Earth mice sent by NASA to the International Space Station quickly adapted to spaceflight. The rodents even learned to defy microgravity.
Spaceflight mice sent to the ISS would do all the things that a normal house mouse
would do: feeding, grooming, huddling, and interacting with other mice. Throughout the duration of their experimental spaceflight, though, the mice also learned to propel themselves in zero gravity.
These behaviors of spaceflight rodents were detailed in a recent study published by the NASA
Ames Research Center.
According to the study, behavioral analysis can reveal how animals acclimate to the space environment
, and how change in physical activity, feeding, drinking, circadian shifts, and social interactions may alter other experimental measures.
NASA's behavioral study focused on how mouse physiology responds to the spaceflight environment during extended missions and on similarities in response to astronaut crew.
NASA Rodent Center
In 2014, NASA sent 20 mice to live in the NASA Rodent Habitat for the first deployment of the Rodent Research Mission.
Scientists sent female mice aged 16 and 32 weeks old to space wherein the animals spent a total of 37 days in microgravity — a long-duration mission on the scale of the rodent life span.
Their habitat was a caged enclosure specifically designed for the experiment that probed how space and microgravity affect model organisms whose biology has similarities to human body systems.
Overall, the mice behaved
normally and were in excellent health condition at the end of the study.
A video showed
that during their second day in orbit, the mice began adapting to microgravity while doing usual activities. The mice were seen using locomotion similar to hindlimbing, and they also used momentum to float to their destination.
Such observations indicate that spaceflight mice readily adapted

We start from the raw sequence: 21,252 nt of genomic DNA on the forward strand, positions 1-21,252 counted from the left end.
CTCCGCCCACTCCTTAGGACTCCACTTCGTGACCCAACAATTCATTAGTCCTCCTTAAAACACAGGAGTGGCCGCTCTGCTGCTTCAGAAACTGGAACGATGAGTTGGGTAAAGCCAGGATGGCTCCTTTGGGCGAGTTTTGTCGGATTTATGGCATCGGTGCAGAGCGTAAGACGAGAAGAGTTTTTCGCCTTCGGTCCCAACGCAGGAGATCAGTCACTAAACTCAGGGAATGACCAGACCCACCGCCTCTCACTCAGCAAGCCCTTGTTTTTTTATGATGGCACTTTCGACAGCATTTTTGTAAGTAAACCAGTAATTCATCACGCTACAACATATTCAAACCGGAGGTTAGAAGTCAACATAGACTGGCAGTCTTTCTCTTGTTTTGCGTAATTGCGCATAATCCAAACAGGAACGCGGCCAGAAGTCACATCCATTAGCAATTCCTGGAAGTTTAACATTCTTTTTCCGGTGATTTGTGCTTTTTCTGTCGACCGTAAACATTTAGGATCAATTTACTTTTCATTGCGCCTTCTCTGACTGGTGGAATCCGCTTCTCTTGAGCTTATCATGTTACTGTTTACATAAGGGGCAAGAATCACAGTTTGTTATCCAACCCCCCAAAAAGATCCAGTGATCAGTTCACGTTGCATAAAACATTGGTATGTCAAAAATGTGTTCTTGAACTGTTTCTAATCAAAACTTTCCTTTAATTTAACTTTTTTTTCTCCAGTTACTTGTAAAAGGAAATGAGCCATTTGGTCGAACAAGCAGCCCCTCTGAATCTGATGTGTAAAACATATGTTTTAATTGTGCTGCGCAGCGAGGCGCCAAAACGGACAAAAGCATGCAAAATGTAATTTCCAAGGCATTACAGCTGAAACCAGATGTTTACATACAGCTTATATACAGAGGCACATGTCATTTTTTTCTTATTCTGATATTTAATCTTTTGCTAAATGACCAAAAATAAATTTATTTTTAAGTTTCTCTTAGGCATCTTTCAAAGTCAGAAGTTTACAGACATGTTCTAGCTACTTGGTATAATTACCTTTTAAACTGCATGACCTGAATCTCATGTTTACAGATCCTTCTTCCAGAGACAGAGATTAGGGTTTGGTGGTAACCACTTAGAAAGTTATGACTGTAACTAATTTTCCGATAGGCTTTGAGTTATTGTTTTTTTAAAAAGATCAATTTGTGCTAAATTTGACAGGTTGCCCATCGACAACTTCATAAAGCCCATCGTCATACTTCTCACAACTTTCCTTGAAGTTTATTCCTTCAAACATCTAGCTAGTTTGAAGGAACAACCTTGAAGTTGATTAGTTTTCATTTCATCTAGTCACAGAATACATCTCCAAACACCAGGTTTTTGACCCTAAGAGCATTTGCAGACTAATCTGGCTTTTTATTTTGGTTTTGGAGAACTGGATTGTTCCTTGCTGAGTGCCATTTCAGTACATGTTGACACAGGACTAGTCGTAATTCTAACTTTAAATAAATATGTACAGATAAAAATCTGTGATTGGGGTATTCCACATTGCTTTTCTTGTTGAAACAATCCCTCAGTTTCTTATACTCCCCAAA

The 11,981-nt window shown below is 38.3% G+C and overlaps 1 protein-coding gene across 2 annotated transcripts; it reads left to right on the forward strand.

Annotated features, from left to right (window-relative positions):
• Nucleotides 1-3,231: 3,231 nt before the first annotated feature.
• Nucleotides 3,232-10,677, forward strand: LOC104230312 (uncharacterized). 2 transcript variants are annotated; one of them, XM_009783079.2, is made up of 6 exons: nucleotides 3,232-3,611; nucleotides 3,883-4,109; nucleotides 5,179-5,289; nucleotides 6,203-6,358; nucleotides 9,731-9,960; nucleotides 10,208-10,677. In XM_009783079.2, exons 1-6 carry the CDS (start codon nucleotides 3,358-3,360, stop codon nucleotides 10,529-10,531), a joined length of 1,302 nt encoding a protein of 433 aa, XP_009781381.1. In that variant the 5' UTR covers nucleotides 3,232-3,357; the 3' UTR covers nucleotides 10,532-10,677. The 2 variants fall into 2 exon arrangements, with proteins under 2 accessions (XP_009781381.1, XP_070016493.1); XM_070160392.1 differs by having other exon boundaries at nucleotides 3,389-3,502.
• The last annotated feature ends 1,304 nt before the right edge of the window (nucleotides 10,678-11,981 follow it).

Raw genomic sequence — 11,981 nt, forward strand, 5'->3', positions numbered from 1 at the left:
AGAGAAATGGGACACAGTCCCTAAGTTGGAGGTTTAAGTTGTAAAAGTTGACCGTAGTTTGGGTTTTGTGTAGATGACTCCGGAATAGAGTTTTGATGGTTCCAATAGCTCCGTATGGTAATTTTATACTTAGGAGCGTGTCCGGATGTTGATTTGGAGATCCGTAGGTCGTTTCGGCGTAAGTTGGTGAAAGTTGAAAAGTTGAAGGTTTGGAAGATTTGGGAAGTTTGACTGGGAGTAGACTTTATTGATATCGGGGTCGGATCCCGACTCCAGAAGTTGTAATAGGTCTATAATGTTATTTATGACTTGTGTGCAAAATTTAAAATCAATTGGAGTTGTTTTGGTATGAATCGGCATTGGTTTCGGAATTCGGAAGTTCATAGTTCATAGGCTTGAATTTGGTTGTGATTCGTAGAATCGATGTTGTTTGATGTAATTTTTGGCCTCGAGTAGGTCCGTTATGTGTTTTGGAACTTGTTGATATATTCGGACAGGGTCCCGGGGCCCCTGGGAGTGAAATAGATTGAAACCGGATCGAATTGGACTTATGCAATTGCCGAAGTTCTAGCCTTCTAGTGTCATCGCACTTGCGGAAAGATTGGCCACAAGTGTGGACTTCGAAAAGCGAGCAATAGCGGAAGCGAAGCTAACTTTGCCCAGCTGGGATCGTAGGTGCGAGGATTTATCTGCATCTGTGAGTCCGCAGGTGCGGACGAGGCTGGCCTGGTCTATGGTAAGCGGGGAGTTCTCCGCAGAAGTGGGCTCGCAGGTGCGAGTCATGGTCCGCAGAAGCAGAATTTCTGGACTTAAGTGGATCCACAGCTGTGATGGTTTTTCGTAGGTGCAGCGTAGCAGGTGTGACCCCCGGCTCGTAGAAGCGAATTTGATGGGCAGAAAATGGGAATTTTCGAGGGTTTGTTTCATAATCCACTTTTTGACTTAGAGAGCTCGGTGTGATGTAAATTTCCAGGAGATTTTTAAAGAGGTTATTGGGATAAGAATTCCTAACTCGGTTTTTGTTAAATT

to the habitat, propelling their bodies freely and actively and utilizing the entire volume of space available to them.
A week after the launch, some mice showed a unique behavior. The younger ones were more physically active than their older counterparts.
As shown in the NASA video, on the 11th day of their space flight, the mice were running and chasing each other inside the habitat. Their movements were almost like floating, indicating weightlessness in space. Their "race-tracking" behavior even evolved into a group activity.
The clip also showed a mouse on the other side rotating itself in a position to eat, while another mouse used its tail to balance and grab food. Another rodent grasped a cup inside the enclosure with its hind paw to balance and self-groom.
"The rodents quickly adapted to their new weightless circumstances, for example by anchoring themselves to the habitat walls with their hindlimbs or tails and stretching out their bodies. This pose was similar to mice on Earth standing up on their back legs to explore their environment," according to April Ronca, a researcher at NASA's Ames Research Center and lead author of the paper.
NASA proved that the Rodent Habitat provides the capability to conduct significant long-duration biological research studies on the ISS.
The study is published in the Scientific Reports